The annual drive of the Connecticut
Valley Lumber Co., is now passing
Turners Falls at record speed as a
large number of men are at the sluice
way, both night and day. The company has arranged lights and torches
on the island over the sluice and the
facilities are much better for handling
the drive than ever before. The boatmen have been tied up here for a little
over a week as the logs are running
more together then ever before and
it has been necessary to close the
boom at the narrows several times
to relieve the terrific strain on the
at its present pitch it is thought that
the entire drive will be past the dam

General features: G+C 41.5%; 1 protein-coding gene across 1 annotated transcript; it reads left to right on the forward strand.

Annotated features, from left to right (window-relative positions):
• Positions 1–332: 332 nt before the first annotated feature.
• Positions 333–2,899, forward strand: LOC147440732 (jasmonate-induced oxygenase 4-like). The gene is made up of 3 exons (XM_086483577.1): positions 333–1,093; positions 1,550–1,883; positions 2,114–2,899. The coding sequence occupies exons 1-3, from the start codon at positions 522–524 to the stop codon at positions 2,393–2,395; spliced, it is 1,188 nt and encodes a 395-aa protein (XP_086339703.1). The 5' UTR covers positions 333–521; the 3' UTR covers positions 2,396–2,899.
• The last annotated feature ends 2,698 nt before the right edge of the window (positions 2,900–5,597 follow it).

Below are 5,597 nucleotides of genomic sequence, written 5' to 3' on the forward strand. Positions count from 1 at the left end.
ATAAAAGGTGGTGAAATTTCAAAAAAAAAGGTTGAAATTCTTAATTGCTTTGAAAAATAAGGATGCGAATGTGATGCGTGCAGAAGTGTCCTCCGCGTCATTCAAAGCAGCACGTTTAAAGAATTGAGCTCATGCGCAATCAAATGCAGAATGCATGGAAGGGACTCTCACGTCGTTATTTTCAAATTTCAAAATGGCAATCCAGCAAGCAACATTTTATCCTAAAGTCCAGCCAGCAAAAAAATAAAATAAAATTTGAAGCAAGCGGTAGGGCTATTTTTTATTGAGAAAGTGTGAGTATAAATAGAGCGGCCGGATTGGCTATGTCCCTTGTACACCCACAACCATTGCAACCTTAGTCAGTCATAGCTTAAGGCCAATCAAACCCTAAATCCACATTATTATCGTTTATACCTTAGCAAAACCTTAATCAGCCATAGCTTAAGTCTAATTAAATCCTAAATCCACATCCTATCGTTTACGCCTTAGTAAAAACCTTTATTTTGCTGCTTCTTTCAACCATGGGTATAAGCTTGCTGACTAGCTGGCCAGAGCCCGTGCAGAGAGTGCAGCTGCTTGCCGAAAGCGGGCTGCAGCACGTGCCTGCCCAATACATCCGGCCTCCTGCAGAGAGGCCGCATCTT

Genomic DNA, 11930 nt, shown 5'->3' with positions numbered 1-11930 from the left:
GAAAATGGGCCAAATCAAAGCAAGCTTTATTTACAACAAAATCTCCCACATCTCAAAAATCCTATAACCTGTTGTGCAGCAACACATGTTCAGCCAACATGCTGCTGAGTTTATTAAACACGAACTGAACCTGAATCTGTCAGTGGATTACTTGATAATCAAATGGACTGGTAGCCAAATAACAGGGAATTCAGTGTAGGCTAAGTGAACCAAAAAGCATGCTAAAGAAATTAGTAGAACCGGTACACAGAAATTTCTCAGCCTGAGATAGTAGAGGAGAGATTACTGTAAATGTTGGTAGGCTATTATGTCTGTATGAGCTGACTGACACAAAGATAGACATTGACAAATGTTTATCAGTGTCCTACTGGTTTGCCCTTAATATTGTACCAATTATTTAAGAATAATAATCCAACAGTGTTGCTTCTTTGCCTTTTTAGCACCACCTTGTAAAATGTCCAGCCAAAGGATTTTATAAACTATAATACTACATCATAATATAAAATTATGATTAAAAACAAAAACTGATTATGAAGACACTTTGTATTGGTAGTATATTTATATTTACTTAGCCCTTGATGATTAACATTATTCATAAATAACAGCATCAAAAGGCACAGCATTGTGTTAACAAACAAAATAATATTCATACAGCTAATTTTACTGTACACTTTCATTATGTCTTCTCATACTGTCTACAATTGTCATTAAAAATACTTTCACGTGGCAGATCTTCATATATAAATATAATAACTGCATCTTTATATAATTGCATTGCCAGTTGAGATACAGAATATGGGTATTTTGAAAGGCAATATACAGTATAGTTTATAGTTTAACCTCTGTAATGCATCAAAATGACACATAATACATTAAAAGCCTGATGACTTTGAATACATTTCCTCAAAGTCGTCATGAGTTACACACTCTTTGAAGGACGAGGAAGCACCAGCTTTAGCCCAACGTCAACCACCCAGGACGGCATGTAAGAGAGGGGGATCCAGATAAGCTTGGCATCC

during the early part of the coming
week. There has been no friction
between the company and the boatmen this year and the company has
been very considerate in offering help
to launch owners whenever needed.
lower booms. If the water continues.
(c) Pocumtuck Valley Memorial Association, Deerfield MA. All rights reserved. Contact us for information about using this image.
The annual log drive needed water to float the timber and as this article notes the timber company was hoping the water would remain high. This was one of the last big log runs down the Connecticut; the steady cutting of available timber in the upper Connecticut Valley meant that by 1908 there were ever fewer logs being floated downstream. After, smaller log drives would continue, but by the late 1920s and early 1930s this practice had entirely disappeared. By then, logs were almost entirely moved by large trucks.